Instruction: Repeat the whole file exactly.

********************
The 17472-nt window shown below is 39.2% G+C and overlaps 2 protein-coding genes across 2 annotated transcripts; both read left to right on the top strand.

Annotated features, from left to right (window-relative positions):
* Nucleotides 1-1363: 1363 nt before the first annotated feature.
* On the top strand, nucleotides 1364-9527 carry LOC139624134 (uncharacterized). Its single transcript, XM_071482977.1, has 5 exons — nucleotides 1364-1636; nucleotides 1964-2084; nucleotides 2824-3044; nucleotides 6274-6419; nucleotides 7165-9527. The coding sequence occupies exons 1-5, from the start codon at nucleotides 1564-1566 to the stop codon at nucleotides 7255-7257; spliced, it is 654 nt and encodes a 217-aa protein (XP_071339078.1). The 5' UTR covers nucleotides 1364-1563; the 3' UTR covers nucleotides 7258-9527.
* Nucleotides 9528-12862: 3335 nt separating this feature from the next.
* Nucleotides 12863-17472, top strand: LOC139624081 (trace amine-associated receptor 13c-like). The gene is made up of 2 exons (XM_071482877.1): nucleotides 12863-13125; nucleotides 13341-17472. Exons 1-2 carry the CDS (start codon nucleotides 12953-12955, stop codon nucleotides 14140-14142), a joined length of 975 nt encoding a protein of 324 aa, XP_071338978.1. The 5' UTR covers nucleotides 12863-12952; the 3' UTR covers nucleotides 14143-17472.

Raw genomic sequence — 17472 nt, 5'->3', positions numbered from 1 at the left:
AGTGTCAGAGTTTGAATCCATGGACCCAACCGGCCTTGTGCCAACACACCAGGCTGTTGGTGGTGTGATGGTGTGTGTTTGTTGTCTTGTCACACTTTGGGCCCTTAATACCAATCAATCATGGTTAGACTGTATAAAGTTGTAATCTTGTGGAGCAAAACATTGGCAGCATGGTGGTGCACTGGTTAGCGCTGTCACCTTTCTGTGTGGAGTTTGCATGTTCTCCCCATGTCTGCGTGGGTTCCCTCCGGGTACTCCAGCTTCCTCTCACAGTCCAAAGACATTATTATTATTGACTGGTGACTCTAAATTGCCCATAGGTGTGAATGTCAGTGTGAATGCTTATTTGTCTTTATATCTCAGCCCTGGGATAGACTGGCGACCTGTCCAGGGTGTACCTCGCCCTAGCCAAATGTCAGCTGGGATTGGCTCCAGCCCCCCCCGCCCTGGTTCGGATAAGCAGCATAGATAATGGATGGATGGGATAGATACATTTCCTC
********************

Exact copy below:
The 17472-nt window shown below is 39.2% G+C and overlaps 2 protein-coding genes across 2 annotated transcripts; both read left to right on the top strand.

Annotated features, from left to right (window-relative positions):
* Nucleotides 1-1363: 1363 nt before the first annotated feature.
* On the top strand, nucleotides 1364-9527 carry LOC139624134 (uncharacterized). Its single transcript, XM_071482977.1, has 5 exons — nucleotides 1364-1636; nucleotides 1964-2084; nucleotides 2824-3044; nucleotides 6274-6419; nucleotides 7165-9527. The coding sequence occupies exons 1-5, from the start codon at nucleotides 1564-1566 to the stop codon at nucleotides 7255-7257; spliced, it is 654 nt and encodes a 217-aa protein (XP_071339078.1). The 5' UTR covers nucleotides 1364-1563; the 3' UTR covers nucleotides 7258-9527.
* Nucleotides 9528-12862: 3335 nt separating this feature from the next.
* Nucleotides 12863-17472, top strand: LOC139624081 (trace amine-associated receptor 13c-like). The gene is made up of 2 exons (XM_071482877.1): nucleotides 12863-13125; nucleotides 13341-17472. Exons 1-2 carry the CDS (start codon nucleotides 12953-12955, stop codon nucleotides 14140-14142), a joined length of 975 nt encoding a protein of 324 aa, XP_071338978.1. The 5' UTR covers nucleotides 12863-12952; the 3' UTR covers nucleotides 14143-17472.

Raw genomic sequence — 17472 nt, 5'->3', positions numbered from 1 at the left:
AGTGTCAGAGTTTGAATCCATGGACCCAACCGGCCTTGTGCCAACACACCAGGCTGTTGGTGGTGTGATGGTGTGTGTTTGTTGTCTTGTCACACTTTGGGCCCTTAATACCAATCAATCATGGTTAGACTGTATAAAGTTGTAATCTTGTGGAGCAAAACATTGGCAGCATGGTGGTGCACTGGTTAGCGCTGTCACCTTTCTGTGTGGAGTTTGCATGTTCTCCCCATGTCTGCGTGGGTTCCCTCCGGGTACTCCAGCTTCCTCTCACAGTCCAAAGACATTATTATTATTGACTGGTGACTCTAAATTGCCCATAGGTGTGAATGTCAGTGTGAATGCTTATTTGTCTTTATATCTCAGCCCTGGGATAGACTGGCGACCTGTCCAGGGTGTACCTCGCCCTAGCCAAATGTCAGCTGGGATTGGCTCCAGCCCCCCCCGCCCTGGTTCGGATAAGCAGCATAGATAATGGATGGATGGGATAGATACATTTCCTC